By Svetlana Alpers
Paul Binski’s book on Gothic sculpture is as fascinating to look at as it is to read. Published as a joint project by the Paul Mellon Centre and Yale University Press, London, it is dense in seeings and arguments, and is superbly illustrated. The effect is to make strange those impressive portals and stunning sculpted figures that we modern travelers in France, Germany, and England have come to admire almost casually. It is a turning away from the many art historians who have plumbed them for meanings and responded to them with misplaced empathy. The book alters the way one sees and, if I may put it that way, thinks Gothic sculpture.
Binski begins with stone and portals. These are seen not as a passage through (in other words not as liminal in the anthropological sense), but as a setting forth. Rather than engaging us in an empathetic response, a portal calls attention to a moral predicament. In Binski’s words a great portal is not an enchantment, but an engagement.
When we look at a Gothic Last Judgment portal, it is hard for us not to see and feel fear for the damned and joy for the saved. On this account, however, that was not the impulse of the original making or viewing. Our view superimposes a personalized, romantic view on something quite different. Binski offers the evidence of the verbal record (apparently unique) of St. Hugh guiding King John around such a portal. Seeing a portal does not involve self-knowledge because it is rather a demonstrative experience or, in rhetorical terms, epideictic. It is intended to bring about conviction and action, in this instance a prayer for forgiveness.
Reason, in this scheme of art, is not separate from the emotions but guides them. Unlike the passing feelings we may have as separate individuals, what is in play is cognition, which has a common social basis. Such art assumes self-regulation rather than self-expression. Binski takes us back to a medieval valuing of constraint, singling out those rare art historians who have scrupulously attended to things as they were rather than, as so many estimable scholars seem to have done in modern times, as they feel them to be.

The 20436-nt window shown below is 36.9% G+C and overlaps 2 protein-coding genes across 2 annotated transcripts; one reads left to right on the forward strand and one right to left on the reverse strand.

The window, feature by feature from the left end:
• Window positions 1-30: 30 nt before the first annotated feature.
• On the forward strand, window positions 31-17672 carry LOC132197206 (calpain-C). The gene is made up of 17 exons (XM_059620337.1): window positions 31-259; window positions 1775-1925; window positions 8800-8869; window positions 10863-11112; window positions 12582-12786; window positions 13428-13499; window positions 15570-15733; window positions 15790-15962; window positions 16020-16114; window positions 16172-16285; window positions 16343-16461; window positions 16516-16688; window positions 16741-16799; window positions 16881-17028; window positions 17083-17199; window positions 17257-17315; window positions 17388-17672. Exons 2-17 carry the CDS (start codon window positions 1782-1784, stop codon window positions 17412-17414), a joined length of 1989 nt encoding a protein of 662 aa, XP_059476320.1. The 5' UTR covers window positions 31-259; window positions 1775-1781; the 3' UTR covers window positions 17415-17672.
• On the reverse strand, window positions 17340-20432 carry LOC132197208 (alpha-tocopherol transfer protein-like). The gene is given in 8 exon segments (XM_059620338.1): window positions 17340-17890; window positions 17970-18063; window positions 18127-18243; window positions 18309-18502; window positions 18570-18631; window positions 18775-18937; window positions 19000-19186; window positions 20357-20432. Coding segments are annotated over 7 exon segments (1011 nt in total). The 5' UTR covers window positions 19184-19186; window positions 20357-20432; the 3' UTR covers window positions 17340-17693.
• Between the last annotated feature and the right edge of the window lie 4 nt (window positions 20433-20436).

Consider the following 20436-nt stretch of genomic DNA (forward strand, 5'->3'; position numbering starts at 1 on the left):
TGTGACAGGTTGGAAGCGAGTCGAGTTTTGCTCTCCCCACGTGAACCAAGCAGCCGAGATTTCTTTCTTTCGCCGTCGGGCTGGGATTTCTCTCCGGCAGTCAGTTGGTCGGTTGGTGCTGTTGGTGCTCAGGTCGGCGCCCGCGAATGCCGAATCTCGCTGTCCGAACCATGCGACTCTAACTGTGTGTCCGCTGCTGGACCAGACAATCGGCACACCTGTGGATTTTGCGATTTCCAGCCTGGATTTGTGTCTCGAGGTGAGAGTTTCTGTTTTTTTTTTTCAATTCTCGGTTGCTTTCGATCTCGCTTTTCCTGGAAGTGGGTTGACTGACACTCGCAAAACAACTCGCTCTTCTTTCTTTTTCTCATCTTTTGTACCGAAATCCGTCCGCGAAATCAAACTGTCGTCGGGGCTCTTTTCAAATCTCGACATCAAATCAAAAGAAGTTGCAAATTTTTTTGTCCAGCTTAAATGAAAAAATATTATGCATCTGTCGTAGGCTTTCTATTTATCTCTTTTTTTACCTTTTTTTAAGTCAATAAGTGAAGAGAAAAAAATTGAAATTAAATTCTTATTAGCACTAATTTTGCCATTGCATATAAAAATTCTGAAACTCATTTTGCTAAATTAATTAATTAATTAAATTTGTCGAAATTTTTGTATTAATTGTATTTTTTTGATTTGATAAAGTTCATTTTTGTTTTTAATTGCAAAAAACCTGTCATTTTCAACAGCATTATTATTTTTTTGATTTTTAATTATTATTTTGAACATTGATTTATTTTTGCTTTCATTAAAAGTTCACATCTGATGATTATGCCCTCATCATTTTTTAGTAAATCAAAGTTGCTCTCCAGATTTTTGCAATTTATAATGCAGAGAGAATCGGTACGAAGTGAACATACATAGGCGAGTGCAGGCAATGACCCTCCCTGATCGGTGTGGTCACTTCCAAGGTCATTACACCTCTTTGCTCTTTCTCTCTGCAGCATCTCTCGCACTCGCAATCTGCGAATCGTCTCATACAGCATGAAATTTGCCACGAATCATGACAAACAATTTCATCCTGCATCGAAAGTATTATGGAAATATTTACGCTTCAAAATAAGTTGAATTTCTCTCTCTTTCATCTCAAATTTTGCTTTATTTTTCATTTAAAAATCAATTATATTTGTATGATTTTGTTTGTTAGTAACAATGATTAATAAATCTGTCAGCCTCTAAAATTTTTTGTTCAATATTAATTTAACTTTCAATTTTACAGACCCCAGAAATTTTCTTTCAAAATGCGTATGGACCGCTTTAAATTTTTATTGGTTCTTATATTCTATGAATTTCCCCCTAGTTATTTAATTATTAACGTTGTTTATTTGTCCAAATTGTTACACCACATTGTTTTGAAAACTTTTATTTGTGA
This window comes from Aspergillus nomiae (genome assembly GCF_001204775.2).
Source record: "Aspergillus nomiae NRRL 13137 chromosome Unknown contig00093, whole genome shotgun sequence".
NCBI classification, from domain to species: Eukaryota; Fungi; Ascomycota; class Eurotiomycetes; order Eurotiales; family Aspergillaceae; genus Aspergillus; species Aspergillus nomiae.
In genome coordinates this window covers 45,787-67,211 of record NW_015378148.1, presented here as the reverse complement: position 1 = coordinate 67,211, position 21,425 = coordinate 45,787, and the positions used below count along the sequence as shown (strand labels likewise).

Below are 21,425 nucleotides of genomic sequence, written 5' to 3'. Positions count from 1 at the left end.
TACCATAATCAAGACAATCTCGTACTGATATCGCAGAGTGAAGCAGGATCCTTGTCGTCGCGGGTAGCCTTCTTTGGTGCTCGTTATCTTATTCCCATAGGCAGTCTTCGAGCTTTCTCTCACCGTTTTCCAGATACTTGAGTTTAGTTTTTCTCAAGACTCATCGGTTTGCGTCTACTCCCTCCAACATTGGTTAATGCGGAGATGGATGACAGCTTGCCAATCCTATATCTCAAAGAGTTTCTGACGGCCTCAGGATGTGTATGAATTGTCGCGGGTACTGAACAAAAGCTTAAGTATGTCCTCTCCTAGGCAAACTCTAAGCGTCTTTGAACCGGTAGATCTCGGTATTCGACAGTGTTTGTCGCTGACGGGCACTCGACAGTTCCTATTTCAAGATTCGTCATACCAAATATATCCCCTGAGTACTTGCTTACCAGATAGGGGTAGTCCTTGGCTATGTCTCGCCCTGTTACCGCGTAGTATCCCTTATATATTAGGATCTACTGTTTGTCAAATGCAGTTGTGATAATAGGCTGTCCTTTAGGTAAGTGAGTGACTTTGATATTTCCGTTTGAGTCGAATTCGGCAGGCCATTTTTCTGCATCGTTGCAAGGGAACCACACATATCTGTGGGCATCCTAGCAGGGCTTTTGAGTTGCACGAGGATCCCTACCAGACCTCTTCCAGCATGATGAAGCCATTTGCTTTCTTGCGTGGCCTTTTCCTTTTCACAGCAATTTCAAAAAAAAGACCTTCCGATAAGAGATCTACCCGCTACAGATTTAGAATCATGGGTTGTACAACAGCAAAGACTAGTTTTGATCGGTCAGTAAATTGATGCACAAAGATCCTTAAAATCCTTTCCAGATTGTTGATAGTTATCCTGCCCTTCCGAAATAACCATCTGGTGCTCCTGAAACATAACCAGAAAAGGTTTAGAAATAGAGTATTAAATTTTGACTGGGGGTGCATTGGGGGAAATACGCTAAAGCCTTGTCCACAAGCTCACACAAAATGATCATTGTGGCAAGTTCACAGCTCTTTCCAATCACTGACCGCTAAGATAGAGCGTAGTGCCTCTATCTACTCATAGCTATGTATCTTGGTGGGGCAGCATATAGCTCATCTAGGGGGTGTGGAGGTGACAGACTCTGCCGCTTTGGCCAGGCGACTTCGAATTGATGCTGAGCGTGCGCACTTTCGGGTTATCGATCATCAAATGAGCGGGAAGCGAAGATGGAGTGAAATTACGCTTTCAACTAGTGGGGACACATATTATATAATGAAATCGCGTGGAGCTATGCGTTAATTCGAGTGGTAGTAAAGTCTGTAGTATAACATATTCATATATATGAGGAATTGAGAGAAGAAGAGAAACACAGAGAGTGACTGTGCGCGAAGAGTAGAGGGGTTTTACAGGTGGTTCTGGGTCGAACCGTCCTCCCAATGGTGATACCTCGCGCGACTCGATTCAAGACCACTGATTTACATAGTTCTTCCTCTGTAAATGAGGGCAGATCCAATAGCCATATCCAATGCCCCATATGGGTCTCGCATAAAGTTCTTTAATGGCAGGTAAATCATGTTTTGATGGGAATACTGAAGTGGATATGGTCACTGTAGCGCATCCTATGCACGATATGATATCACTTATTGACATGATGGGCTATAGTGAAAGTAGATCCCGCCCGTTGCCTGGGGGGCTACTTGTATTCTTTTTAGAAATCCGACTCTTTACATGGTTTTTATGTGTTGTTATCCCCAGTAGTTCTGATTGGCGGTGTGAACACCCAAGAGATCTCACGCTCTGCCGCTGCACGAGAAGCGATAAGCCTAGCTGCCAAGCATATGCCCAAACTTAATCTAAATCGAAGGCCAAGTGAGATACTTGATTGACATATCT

It is interesting to find renewed attention given to the common modern view—the privileging of the individual and the march of progress towards that— of a line of impressive thinkers and writers such as Erich Auerbach, Erwin Panofsky, Meyer Schapiro, Carolyn Walker Bynum, and Hans Belting. Time passes, and the initial pleasure of reading texts by those impressive writers may fade. It is bracing to have their (admittedly diverse) appeals to freedom of self and class reviewed and then questioned by the particular conditions of medieval art put forth here. Sculpture is not an object of human fantasies. It proposes cognition not emotional self- examination. It values constraint not freedom. It places a “we” before an “I”.
The frequent illustrations are placed so as to articulate the accompanying text. In fact one can view them independently as a kind of continuous proof for the eye as Binski’s words strive to demonstrate the medieval way to think and look.
Moving on from Stone (part one) to Wood (part two) we enter into the church. Having challenged human experience as entertained by recent viewers of medieval art (as in the notion of a portal as liminal), Binski challenges the anthropological turn (the commanding name here is Alfred Gell) for a second reason. Considering artifacts as lived experience—effectively considering art as material substitution rather than as representation—is to deny their aesthetic nature.
The argument, for the aesthetic status of medieval art, is strongly made, and it is an important one. The magnificently worked hair-become-undulating-body of the penitent Magdalene displayed on the front cover says it all. (Though confusingly, this great limestone figure is presented in the section titled Wood!). A thinking through of the beauty of this sinning woman (go back to the sinned and the saved on a portal of the Last Judgment) is what was intended. Illusion, we come to understand, was not uniquely the revolutionary purview of the Renaissance.
This book makes one realize, or is it makes one conclude, that the definition of Renaissance art dependent on its difference from medieval has been misleading. Misleading, as Binski shows, for the making and viewing of Gothic sculpture, but perhaps also for the making and viewing of the art of the Renaissance.
Reviewer Svetlana Alpers, an artist, critic, and renowned art historian, is professor emerita of the history of art at the University of California, Berkeley and a visiting scholar in the Department of Art History at New York University.